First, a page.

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Vocab For The First Time Buyer


Although the title of this posts address vocabulary for the first time buyer, it is wise to assume even second or repeat buyers may not be knowledgeable of the basic terms used when purchasing or leasing a vehicle. Ensure that you are thorough and clear when going over agreements with first time buyers are sometimes anxious or overwhelmed, and always make deals with integrity.

Annual Percentage Rate (APR): Also called a finance rate, this is the interest rate on a loan; a percentage of the amount borrowed that a lender charges annually for the use of its money.

Acquisition Fee: A fee charged by the dealer for initiating a lease.

Balloon Payment/Balloon Loan: A loan that pays off only a portion of a vehicle during its term and demands a large sum—the “balloon”—to be paid at the end of the loan.

Buyout Price: The price of buying a car at the end of the lease term.

(Net) Capitalized Cost: A leasing term that means the sum total being financed through the lease (vehicle price plus any extras and minus the capitalized cost reduction). Also known as “Adjusted Cap Cost.”

Default: Failure to make payments or otherwise abide by the terms of a financing contract.

Down Payment: Cash paid up-front by a borrower to reduce the amount financed in a lease or loan.

Early Termination Fees: Penalties paid for withdrawing from a lease or loan ahead of the scheduled end date. Which are typically very large and may apply if a vehicle is stolen or totaled and you don’t have gap insurance.

Excess-Mileage Charges: Penalties paid at the close of a lease if the lessee drives the vehicle a greater distance than the limit stipulated in the contract.

Extended Warranty: An agreement to cover certain specific service and repairs beyond the life of the factory warranty.

Financing Cost: An APR, a money factor, or a rent charge, this is the charge for using the bank’s (another lender’s) money to acquire the car.

Finance Rate: Also called an “annual percentage rate”; the interest rate on a loan. A percentage of the amount borrowed that a lender charges annually for the use of its money.

Gap Insurance: Insurance that covers the difference between a vehicle’s depreciated value in a loan or a lease and the amount owed on it in case it is stolen or totaled, a difference the owner or lessee would otherwise have to pay the lessor.

Lease: Essentially a long-term rental in which the dealer (or a third-party buyer working with the dealer) buys a car and allows the lessee to use it for a specific period of time or agreed mileage while making monthly payments. At the end of the lease period, the lessee can either buy the car or return it to the dealer, depending on the type of lease.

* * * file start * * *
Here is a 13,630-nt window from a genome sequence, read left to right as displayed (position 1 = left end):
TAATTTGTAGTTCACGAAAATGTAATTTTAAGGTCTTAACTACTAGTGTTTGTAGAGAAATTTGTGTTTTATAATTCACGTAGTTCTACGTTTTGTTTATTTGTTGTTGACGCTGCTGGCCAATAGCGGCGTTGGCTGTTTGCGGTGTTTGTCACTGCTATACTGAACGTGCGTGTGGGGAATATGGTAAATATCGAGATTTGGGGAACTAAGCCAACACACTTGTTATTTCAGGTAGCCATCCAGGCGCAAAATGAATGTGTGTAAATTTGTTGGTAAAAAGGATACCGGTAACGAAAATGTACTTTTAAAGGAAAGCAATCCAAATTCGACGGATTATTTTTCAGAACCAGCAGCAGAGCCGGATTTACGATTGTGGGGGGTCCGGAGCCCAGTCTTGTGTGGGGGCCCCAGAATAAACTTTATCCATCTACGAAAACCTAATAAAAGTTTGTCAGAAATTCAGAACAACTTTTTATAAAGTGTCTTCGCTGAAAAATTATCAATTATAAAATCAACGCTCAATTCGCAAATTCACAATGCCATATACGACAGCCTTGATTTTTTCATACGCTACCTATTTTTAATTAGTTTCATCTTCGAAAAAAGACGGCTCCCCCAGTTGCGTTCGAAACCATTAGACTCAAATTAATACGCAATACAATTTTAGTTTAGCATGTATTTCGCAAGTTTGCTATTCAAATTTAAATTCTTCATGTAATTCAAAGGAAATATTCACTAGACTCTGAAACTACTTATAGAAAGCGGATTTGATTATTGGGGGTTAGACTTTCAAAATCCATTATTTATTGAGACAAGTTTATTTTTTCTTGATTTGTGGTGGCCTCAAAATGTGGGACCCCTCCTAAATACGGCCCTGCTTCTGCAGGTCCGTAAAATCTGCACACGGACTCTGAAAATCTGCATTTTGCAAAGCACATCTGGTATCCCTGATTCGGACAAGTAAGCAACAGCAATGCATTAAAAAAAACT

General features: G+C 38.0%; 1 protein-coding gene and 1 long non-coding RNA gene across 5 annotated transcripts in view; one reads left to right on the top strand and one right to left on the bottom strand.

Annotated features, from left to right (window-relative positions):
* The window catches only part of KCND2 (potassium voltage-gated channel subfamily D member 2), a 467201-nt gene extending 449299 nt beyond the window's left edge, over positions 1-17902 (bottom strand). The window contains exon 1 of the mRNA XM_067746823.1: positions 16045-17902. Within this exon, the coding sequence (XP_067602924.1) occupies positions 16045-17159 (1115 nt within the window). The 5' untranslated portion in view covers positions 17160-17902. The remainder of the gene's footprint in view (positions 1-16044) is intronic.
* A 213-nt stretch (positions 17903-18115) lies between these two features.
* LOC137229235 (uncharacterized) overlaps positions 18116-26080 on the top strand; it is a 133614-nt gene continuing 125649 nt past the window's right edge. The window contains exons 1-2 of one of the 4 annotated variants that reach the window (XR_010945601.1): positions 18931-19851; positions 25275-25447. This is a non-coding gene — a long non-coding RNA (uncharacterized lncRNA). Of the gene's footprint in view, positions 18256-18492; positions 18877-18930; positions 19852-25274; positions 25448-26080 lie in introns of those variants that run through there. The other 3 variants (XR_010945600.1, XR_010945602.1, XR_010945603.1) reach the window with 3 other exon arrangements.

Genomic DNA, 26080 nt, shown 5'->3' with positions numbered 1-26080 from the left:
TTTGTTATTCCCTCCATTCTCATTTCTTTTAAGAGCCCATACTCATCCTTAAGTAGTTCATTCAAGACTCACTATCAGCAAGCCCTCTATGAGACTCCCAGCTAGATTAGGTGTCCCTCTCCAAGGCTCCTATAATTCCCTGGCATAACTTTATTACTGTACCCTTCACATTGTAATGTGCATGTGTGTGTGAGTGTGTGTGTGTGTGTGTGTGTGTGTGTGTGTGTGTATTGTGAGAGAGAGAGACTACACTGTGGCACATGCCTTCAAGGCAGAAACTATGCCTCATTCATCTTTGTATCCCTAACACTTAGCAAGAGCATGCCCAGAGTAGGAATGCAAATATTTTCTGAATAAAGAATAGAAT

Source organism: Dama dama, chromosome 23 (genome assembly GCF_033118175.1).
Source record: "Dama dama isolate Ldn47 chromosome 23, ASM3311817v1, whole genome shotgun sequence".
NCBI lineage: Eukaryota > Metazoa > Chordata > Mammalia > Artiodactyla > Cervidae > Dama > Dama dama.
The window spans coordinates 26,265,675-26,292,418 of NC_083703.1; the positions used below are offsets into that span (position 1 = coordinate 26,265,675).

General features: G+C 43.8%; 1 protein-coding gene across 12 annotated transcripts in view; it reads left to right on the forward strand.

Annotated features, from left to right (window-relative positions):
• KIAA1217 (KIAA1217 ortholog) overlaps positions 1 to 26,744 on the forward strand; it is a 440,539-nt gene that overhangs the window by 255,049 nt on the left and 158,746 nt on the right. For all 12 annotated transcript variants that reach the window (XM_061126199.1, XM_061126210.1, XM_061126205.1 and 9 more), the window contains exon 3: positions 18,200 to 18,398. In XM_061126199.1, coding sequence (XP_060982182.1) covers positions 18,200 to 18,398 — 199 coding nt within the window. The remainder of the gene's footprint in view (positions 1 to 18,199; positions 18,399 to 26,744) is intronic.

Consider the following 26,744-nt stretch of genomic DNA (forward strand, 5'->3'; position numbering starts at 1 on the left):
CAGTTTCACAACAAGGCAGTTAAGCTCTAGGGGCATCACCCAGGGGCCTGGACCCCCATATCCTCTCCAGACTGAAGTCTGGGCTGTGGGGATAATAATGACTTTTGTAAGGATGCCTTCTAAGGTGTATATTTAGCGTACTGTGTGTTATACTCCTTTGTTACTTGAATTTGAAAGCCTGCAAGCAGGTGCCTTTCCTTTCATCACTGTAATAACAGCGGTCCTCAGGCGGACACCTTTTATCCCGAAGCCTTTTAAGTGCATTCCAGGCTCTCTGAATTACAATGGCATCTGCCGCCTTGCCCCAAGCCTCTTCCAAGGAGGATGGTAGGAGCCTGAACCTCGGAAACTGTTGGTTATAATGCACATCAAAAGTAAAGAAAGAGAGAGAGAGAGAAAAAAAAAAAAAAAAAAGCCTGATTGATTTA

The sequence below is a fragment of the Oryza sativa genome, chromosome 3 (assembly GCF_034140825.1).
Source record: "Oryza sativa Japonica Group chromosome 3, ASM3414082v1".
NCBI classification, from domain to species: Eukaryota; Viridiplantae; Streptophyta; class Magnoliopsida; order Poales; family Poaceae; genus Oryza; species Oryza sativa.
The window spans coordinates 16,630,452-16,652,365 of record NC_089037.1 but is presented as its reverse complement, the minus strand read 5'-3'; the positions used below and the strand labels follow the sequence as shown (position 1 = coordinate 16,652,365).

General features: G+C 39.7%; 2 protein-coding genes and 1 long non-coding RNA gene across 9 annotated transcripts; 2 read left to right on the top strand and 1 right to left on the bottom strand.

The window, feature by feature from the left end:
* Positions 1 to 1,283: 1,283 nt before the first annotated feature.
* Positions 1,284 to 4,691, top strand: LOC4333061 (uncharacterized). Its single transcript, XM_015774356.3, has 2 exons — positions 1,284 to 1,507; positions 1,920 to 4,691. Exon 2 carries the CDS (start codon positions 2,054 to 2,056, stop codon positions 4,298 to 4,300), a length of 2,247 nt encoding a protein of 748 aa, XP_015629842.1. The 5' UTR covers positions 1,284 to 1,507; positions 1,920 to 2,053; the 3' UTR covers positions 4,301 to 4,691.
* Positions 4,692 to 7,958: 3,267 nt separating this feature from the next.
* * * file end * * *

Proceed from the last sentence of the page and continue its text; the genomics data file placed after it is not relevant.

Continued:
Lease Extension: An agreement between the lessee and the lessor to continue the lease beyond the initial term, generally without altering the monthly payment.

Lease Payment: The amount you must pay every month during the term of a lease. This is the sum of the Rent Charge and the depreciation charge plus applicable taxes.

Mileage Limit/Allowance: The maximum distance a vehicle may be driven during a lease. Any additional mileage will garner an additional fee, usually a per-mile charge.

Rebate: A partial refund on a new-car purchase offered by the manufacturer or dealership. Rebates can either be deducted from the purchase price or refunded by mail after the sale has been completed.

Trade-In Value: The price a dealer will pay for a current car when selling you a new one.

Up-Front Costs: The total of all costs that must be paid at the signing of the contract, so the down payment plus any fees.

Upside Down: When you owe more on a loan than your vehicle is worth. Explain to the first time buyer that if they want to trade the vehicle in before their loan balance catches up to the car’s depreciation, they will still owe money to their previous lender in addition to whomever they buy a new car from. Also, if the car is totaled in an accident, the insurance company will only pay them the worth of the vehicle, leaving an outstanding balance with the lender—unless they purchase have gap coverage, which is nearly always worth buying with a new car lease or loan. To minimize the risk of becoming upside down, encourage buyers to keep their loan term as short as possible.

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